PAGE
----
Accordingly, LCC-Bacolod redefined too, its mission statement in answer to the needs of the time. Since the focus of the church today is towards the poor, LCC-Bacolod through the Mother Rita Barcelo Community Canter (MRBCC) its apostolic arm in serving the community became the vehicle in evangelizing the poor. Its administration, faculty and students became actively involved in its thrust through living among the squatters, conducting seminars and workshops on livelihood, organizing Basic Christian Communities and Community Organizations.
Despite the repressive years of Martial Law and under the iron hand of then President Ferdinand E. Marcos, LCC-Bacolod continued to pioneer on new programs in its curricula, one of which was the Cooperative Education Program. This was the brainchild of Sister Leontina Castillo, OSA. Until now, LCC-Bacolod is the only school in Bacolod City which has created a savings laboratory for students.
With Sister Ma. Rita Yulo, under Sister Leontina’s leadership, LCC’s academic curriculum was enriched with the inclusion of the Cooperative System. LCC-Bacolod underwent a Congregational Evaluation Visit which all the major functions/operations of the school have been assessed and evaluated. This visit likewise had moved the succeeding administration to address and improve areas and operation. Under Sister Consolacion Alvarez’ leadership, the college Directress in the early 70’s, LCC-Bacolod created its first Mission Statement, Commitment and its college’s five-year development plan. The later half of the seventies also brought many innovative changes. The establishment of the Planning, Development, Instructional and Research Center (PDIRC) was added as one of the service units to strengthen its research component. This was under was under the leadership of Sister Niceta M. Vargas, OSA. However, it was also Sister Ma. Rita Yulo, OSA who pushed LCC-Bacolod to undergo the Institutional Audit conducted by CEAP and likewise three CSSD (Catholic School Systems Development) Program in order to achieve institutional upgrading.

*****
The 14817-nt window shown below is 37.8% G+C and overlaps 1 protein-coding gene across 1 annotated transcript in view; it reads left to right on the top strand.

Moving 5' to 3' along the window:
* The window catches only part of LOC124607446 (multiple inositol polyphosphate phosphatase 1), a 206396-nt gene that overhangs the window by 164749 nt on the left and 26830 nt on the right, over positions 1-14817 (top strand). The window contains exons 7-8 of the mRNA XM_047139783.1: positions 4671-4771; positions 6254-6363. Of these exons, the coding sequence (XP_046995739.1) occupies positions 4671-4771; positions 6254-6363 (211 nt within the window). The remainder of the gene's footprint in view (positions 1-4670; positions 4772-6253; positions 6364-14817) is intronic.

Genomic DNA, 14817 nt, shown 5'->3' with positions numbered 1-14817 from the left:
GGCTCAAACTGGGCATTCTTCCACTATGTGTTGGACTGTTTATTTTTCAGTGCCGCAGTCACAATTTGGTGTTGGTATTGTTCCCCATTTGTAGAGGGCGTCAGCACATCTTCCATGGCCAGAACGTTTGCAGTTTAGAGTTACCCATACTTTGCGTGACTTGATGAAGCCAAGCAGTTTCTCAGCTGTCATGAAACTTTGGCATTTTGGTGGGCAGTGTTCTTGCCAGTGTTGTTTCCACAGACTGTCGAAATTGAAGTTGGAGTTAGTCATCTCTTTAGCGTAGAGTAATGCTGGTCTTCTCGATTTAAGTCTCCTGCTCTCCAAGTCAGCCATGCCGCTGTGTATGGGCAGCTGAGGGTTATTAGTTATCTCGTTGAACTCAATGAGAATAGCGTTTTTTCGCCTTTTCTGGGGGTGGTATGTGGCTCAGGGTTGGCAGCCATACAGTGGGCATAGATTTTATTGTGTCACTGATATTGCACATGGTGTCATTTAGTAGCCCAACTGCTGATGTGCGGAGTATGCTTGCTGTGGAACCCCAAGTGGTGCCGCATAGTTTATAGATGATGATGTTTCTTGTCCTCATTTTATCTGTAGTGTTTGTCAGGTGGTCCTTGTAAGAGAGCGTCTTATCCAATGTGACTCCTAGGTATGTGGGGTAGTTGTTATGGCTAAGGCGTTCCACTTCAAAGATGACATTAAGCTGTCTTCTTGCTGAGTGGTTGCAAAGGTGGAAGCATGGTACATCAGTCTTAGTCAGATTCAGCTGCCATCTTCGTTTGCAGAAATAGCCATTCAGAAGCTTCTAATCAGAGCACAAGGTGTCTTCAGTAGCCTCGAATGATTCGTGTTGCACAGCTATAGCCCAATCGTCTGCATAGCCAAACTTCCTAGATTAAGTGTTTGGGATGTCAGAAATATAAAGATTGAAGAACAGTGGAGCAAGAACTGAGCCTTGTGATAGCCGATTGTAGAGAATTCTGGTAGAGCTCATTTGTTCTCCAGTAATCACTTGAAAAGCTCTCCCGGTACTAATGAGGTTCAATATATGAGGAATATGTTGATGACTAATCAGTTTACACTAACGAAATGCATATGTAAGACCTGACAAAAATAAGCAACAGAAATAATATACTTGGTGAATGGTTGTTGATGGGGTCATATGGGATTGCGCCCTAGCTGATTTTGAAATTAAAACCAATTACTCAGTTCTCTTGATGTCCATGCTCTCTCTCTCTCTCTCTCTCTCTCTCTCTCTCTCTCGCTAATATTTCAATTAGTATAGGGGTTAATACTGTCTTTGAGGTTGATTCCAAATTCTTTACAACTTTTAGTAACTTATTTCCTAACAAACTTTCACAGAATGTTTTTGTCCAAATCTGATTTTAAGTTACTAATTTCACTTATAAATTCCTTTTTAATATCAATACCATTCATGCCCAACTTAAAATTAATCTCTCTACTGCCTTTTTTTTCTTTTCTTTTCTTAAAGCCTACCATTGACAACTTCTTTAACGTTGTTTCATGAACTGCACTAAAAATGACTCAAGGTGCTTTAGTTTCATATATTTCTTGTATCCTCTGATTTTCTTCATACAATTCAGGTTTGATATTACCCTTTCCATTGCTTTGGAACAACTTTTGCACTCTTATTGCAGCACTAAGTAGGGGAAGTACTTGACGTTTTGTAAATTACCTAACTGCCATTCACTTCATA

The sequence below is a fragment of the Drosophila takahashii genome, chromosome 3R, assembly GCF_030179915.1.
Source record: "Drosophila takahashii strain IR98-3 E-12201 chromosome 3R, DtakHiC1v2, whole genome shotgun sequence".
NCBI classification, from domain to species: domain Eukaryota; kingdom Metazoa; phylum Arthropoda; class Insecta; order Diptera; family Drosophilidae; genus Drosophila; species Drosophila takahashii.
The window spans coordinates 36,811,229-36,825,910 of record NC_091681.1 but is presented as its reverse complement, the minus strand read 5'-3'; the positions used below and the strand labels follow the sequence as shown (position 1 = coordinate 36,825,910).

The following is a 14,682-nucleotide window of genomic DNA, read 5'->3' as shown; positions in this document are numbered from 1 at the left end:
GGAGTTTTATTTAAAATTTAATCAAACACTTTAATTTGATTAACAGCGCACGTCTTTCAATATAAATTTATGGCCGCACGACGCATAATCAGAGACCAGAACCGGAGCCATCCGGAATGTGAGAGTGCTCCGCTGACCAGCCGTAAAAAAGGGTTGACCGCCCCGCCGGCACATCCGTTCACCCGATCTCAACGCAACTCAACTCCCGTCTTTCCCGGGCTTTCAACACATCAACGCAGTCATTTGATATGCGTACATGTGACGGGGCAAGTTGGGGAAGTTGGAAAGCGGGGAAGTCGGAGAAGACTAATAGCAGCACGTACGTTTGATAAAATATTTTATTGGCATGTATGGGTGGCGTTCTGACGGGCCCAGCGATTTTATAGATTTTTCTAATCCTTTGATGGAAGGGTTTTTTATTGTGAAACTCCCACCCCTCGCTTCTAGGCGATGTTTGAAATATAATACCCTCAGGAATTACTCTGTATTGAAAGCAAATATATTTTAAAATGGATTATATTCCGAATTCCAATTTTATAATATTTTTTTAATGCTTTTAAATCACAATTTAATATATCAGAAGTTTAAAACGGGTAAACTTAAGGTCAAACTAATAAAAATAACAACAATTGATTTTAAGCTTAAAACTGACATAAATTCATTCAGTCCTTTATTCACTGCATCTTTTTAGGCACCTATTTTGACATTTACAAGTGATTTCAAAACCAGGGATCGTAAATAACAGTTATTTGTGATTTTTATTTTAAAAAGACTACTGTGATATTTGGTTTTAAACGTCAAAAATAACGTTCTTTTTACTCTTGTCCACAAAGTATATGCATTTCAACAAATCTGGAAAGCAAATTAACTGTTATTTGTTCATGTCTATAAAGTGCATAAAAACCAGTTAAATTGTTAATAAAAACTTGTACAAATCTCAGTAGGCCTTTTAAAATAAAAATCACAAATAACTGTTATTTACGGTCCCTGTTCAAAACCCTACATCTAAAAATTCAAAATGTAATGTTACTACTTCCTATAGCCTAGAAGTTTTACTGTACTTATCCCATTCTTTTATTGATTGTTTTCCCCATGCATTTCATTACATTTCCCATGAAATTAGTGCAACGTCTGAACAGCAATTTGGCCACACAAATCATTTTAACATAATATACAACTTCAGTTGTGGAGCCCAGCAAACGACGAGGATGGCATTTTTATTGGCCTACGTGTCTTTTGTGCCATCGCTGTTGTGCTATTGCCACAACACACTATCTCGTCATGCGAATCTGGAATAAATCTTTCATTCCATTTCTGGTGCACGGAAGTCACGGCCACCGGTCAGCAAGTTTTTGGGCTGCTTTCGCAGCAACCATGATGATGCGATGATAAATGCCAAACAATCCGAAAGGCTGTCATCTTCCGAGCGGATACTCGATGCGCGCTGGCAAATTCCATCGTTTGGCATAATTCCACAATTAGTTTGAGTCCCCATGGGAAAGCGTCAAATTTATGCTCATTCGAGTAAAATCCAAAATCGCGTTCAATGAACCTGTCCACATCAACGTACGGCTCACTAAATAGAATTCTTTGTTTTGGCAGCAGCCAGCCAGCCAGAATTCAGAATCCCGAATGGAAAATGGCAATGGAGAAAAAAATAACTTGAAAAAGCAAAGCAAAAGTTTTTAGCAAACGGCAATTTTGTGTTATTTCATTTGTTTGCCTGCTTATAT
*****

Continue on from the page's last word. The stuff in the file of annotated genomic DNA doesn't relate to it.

The early 80’s were indeed another milestone for La Consolacion College. Its High School and Grade School (now Basic Education Department) were granted full accreditation status by PAASCU in 1982 and the College Department- Liberal Arts and Commerce followed suit in 1983.
It could be recalled, however, that PAASCU accreditation was made possible because of the extensive preparation led by Sister Niceta M. Vargas, OSA, who was then the school’s Directress. In her administration, Sister Niceta M. Vargas was able to implement the Curriculum Improvement Process (CIP); and was able to formulate the college’s profile of the graduates. The works and visions of her predecessors were not in Vain as they became parts and parcels of all the achievements attributed to her in her time.